How To Clean Coins
One of the most frequent questions asked by beginner coin collectors is “How do I clean my coins?” The answer is quite simple: DON’T DO IT!
Actually, that may be a bit of an overreaction. In reality, there are many instances when coin cleaning by someone less than a pro is acceptable. The DON’T DO IT shout down was to catch your attention before diving headfirst into a coin cleaning endeavor without proper consideration.
The objectives here are to (1) explain why coin cleaning can have a serious downside, (2) help you decide whether to clean or not to clean a particular coin in your possession, (3) provide some coin cleaning methods should you decide to proceed with the cleaning process, (4) what to do if you choose to seek professional help.
The Downside of Coin Cleaning
Basically, there are two types of coin cleaning: chemical and mechanical.
• Chemical treatments: refers to dipping in commercially available liquid solutions, vinegar, soft drinks, lemon juice, and all sorts of concoctions. Reactive agents alter the coin’s surface at the molecular level, resulting in unnatural color and luster, both easily detectable if not done properly.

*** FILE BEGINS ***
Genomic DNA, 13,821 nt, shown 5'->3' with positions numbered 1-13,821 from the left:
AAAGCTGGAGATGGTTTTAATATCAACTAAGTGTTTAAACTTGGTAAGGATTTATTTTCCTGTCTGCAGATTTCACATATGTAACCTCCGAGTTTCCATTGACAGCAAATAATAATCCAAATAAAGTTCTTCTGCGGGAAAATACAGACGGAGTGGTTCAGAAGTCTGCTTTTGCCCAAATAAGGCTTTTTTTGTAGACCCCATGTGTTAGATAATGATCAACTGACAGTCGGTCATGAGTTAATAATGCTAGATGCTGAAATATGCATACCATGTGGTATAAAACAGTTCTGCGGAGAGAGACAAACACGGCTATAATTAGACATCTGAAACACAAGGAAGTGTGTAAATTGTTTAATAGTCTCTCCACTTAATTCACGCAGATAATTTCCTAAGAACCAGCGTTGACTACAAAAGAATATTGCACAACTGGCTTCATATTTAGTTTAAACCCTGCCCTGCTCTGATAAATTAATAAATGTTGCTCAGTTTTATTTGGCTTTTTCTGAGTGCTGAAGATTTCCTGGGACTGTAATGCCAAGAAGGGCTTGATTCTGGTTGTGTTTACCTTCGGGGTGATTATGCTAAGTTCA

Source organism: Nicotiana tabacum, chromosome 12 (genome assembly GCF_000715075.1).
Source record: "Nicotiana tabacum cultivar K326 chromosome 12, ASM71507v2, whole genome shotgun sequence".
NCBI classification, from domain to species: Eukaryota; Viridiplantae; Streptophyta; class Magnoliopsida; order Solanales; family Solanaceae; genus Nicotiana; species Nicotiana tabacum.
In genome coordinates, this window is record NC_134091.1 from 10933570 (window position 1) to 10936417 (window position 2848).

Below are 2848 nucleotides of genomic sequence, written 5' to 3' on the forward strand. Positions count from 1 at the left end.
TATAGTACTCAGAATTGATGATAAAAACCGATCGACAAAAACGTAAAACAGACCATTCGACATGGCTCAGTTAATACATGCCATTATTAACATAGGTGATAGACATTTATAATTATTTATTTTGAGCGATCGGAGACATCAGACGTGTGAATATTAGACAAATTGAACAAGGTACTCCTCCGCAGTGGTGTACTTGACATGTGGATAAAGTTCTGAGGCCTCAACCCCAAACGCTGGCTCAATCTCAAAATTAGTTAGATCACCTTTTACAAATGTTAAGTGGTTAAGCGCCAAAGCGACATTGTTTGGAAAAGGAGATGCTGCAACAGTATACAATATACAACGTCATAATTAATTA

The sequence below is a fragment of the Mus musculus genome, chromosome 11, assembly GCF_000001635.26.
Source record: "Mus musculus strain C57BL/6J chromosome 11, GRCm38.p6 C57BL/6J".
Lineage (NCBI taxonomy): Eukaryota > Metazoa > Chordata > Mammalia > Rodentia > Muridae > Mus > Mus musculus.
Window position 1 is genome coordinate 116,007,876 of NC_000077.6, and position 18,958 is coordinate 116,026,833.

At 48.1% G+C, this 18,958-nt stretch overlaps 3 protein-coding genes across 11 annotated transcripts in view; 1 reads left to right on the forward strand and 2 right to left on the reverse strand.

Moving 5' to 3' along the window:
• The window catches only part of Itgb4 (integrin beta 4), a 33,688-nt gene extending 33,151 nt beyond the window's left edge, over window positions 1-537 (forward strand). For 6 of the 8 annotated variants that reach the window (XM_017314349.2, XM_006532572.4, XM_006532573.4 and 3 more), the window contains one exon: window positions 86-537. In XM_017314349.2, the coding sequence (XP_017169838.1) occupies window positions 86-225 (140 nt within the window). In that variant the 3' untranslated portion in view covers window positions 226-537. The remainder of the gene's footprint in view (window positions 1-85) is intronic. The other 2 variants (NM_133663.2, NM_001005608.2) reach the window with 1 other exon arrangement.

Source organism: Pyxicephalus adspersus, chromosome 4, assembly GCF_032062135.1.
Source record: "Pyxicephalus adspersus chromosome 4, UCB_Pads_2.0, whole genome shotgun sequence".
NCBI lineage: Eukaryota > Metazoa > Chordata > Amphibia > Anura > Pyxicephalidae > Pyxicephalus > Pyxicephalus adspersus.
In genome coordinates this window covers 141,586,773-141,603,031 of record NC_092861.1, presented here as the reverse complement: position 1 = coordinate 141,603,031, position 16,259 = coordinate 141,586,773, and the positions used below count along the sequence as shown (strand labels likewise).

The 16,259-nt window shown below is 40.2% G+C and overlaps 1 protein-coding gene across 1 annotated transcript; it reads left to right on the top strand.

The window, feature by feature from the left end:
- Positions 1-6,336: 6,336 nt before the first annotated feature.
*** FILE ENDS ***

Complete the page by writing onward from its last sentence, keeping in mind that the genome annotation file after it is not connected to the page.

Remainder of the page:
• Mechanical cleaning: accomplished by physical force, such as buffing, polishing, abrasive action, or spot cleaning with a toothpick or some other device. These applications may leave a coin shiny and free of debris, but under magnification, damaging hairlines or other blemishes are visible. Ultrasonic cleaning and electrolysis also are forms of mechanical cleaning.
The main downside is that if you goof up while cleaning a coin, there is no hitting the “Undo” button to start over. If you ruin a coin, it’s ruined forever, and nothing can restore it to like it was before you got your hands on it. In the case of a numismatically significant coin, this mistake can cost you a lot of money, because collectors are less interested in coins that have been obviously altered artificially from their original state. It is not uncommon that a rare key date coin be discounted by 50% because of improper cleaning!
Example of a cleaned coin vs an uncleaned coin
To Clean or Not to Clean
It’s quite easy to find a dirty coin, especially one that’s been around for a long time. Dirt, tarnish, corrosion, slime, and all manner of contaminants can detract from a coin’s appearance. The truth is that the vast majority of coins do not have much collectible value, if any, associated with them. If your dirty coin has very limited or no numismatic value, proceed forward with the cleaning process and have a clear conscience. In fact, think of it as a learning experience. Most coin cleaning experts got their start this way.